HARRISBURG, Pa., Feb. 24, 2011 /PRNewswire-USNewswire/ -- The Pennsylvania Family Support Alliance (PFSA) today endorsed legislation introduced by state Sen. Pat Vance, R-Cumberland and York counties, which would require "mandated reporters" employed by schools to undergo training on how to recognize and report child abuse.
Those who come into contact with children in the course of performing their jobs and are required by law to report abuse and neglect are considered mandated reporters.
The legislation, Senate Bill 449, was introduced earlier this month and referred to the Senate Aging and Youth Committee. The bill calls on the state Department of Public Welfare, in consultation with the state Department of Education, to set up a child abuse recognition and reporting program.
Sen. Vance introduced a similar bill in the last legislative session, but it died without being acted upon when the session ended.
Under the program, teachers and other mandated reporters employed by or under contract to schools would be required to undergo a minimum of three hours of training every five years. Teachers would get continuing education credits for the training.
The proposed law would cover public school districts, intermediate units, vocational-technical schools, charter schools, and private schools.
"Over and over we have seen instances of abuse where required training of school employees could have made a difference," said Angela Liddle, executive director of PFSA. "Awareness of what to look for, how to go about reporting abuse, and an understanding of what the duty to report means are all critical tools for those employed in our schools."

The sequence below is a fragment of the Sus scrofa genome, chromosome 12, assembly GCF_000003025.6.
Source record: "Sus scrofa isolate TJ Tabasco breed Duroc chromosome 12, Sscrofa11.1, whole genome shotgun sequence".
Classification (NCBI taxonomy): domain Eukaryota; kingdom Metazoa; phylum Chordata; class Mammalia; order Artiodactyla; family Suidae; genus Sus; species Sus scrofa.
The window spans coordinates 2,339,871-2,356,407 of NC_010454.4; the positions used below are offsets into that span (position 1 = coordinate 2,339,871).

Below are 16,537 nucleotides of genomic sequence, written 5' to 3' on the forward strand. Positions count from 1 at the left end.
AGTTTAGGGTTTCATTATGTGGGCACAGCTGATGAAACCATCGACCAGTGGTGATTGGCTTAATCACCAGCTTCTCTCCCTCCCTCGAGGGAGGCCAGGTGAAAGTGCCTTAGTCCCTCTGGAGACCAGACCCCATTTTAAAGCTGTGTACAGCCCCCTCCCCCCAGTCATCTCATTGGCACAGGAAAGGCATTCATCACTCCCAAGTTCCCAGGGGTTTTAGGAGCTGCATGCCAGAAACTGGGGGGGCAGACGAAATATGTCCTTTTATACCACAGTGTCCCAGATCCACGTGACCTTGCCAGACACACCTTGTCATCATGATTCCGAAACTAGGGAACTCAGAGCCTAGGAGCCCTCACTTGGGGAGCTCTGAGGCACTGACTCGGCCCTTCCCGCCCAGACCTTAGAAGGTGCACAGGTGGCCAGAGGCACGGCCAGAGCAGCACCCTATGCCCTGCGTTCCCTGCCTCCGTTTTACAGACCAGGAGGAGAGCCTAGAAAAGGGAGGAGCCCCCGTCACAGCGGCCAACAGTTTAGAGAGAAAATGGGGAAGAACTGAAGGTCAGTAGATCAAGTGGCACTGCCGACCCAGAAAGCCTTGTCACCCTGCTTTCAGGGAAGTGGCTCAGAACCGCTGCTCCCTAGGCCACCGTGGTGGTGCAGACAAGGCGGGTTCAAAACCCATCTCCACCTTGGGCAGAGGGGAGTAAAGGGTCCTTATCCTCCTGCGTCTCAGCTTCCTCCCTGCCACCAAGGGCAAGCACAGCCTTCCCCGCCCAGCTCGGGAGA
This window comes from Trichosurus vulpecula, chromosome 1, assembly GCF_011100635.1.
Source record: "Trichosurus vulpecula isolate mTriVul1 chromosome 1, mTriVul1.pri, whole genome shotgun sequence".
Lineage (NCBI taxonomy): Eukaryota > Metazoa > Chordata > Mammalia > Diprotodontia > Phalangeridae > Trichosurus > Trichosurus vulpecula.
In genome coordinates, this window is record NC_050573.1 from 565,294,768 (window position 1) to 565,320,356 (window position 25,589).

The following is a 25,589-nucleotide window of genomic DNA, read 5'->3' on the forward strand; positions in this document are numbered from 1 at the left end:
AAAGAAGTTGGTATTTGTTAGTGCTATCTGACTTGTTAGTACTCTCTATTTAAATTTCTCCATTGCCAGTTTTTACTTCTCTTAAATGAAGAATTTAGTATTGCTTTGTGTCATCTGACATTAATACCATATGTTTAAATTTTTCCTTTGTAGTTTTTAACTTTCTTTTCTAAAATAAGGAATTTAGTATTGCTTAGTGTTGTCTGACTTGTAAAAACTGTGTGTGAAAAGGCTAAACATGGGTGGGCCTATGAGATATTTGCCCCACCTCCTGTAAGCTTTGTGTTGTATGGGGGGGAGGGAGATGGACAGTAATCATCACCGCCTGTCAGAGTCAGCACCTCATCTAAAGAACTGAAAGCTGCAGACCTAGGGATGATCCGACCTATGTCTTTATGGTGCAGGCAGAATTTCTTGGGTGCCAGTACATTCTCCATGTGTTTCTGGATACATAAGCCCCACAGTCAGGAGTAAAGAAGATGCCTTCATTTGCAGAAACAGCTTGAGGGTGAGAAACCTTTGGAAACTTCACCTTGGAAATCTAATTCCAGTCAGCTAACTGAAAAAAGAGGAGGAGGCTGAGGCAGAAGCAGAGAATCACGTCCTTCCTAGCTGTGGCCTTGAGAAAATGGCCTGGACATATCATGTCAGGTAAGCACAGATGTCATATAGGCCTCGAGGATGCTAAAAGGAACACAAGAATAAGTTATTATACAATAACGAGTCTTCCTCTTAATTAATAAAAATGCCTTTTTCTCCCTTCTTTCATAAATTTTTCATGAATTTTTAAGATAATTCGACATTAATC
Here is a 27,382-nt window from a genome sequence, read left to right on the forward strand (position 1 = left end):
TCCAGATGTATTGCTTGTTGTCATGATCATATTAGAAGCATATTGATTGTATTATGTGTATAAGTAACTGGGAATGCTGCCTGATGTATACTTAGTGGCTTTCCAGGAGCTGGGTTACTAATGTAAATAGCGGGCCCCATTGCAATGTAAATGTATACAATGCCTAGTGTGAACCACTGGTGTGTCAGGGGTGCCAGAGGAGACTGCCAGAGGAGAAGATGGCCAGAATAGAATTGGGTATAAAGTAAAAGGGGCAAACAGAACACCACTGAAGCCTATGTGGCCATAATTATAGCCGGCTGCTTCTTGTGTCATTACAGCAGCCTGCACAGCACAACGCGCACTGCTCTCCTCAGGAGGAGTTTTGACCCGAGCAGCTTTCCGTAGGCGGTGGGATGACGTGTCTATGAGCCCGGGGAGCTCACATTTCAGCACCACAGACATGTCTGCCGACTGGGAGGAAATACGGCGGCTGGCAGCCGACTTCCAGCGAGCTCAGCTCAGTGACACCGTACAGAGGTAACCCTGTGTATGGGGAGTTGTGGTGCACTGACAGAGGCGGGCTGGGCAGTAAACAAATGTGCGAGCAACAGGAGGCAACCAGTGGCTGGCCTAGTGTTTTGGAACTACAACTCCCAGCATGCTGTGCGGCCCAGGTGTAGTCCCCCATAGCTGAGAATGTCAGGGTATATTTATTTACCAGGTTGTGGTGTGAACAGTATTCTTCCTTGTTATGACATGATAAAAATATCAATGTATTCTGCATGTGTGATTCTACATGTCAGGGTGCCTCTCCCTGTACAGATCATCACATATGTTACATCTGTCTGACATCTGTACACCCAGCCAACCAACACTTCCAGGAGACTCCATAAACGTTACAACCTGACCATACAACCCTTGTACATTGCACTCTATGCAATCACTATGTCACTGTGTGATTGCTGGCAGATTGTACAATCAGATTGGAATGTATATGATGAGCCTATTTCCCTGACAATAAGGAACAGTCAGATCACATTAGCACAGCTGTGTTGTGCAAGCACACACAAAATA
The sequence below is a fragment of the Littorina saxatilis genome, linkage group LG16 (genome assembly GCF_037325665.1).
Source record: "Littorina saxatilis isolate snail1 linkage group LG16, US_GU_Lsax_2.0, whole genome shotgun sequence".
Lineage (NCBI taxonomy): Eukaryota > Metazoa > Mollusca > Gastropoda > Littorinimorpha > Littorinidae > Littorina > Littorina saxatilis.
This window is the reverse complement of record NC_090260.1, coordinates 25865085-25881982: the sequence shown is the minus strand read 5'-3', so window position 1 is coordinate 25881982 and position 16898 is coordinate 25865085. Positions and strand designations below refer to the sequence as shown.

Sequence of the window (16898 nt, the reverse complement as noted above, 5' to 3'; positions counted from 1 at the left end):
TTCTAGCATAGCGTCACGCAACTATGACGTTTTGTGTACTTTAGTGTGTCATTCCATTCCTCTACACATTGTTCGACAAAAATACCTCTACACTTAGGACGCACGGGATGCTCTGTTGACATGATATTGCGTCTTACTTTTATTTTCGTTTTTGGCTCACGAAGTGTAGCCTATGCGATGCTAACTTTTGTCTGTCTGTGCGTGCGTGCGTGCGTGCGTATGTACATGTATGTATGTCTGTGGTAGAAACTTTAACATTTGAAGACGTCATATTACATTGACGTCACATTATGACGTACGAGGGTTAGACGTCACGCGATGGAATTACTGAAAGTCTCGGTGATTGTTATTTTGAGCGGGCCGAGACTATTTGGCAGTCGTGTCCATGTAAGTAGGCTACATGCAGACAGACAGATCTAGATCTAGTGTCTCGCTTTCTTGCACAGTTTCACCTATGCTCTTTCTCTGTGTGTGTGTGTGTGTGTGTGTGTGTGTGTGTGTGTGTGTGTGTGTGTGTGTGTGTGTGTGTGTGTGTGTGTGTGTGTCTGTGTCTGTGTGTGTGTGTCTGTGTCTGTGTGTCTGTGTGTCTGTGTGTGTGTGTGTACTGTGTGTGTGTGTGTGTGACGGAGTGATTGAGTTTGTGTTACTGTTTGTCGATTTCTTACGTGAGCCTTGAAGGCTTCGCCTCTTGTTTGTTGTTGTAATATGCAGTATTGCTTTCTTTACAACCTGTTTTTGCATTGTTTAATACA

Liddle said PFSA once again was indebted to Sen. Vance for taking the lead in trying to protect Pennsylvania's children. "She has been a consistent champion of this issue," Liddle said. Vance, a professionally trained nurse, is chair of the Senate Public Health and Welfare Committee.
Liddle said mandated reporters covered by the legislation would include teachers, school-employed social workers, guidance counselors, school nurses, and administrators.
"We have said this before, but it is still true: Required training will help protect more children," Liddle said. "This legislation is needed. It is long overdue. We urge Pennsylvania lawmakers to move this bill and pass it."
Liddle pointed out that 75 percent of all reports of suspected child abuse come from mandated reporters and of those most come from schools.
More than 25,650 cases of suspected abuse were reported in Pennsylvania in 2008, an increase of about 1,600 over the previous year. Reports of child abuse occurred in all 67 counties of Pennsylvania—urban, suburban, and rural.
PFSA, a nonprofit organization, provides training on recognizing and reporting child abuse and neglect through schools, early childhood education centers, religious institutions, and social service agencies. It has trained nearly 8,000 individuals during the past year.
For more information, visit the PFSA Web site at www.pa-fsa.org.
Pennsylvania Family Support Alliance
Protecting children from abuse
- Training for professionals
- Support for families
- Education for communities
SOURCE PA Family Support Alliance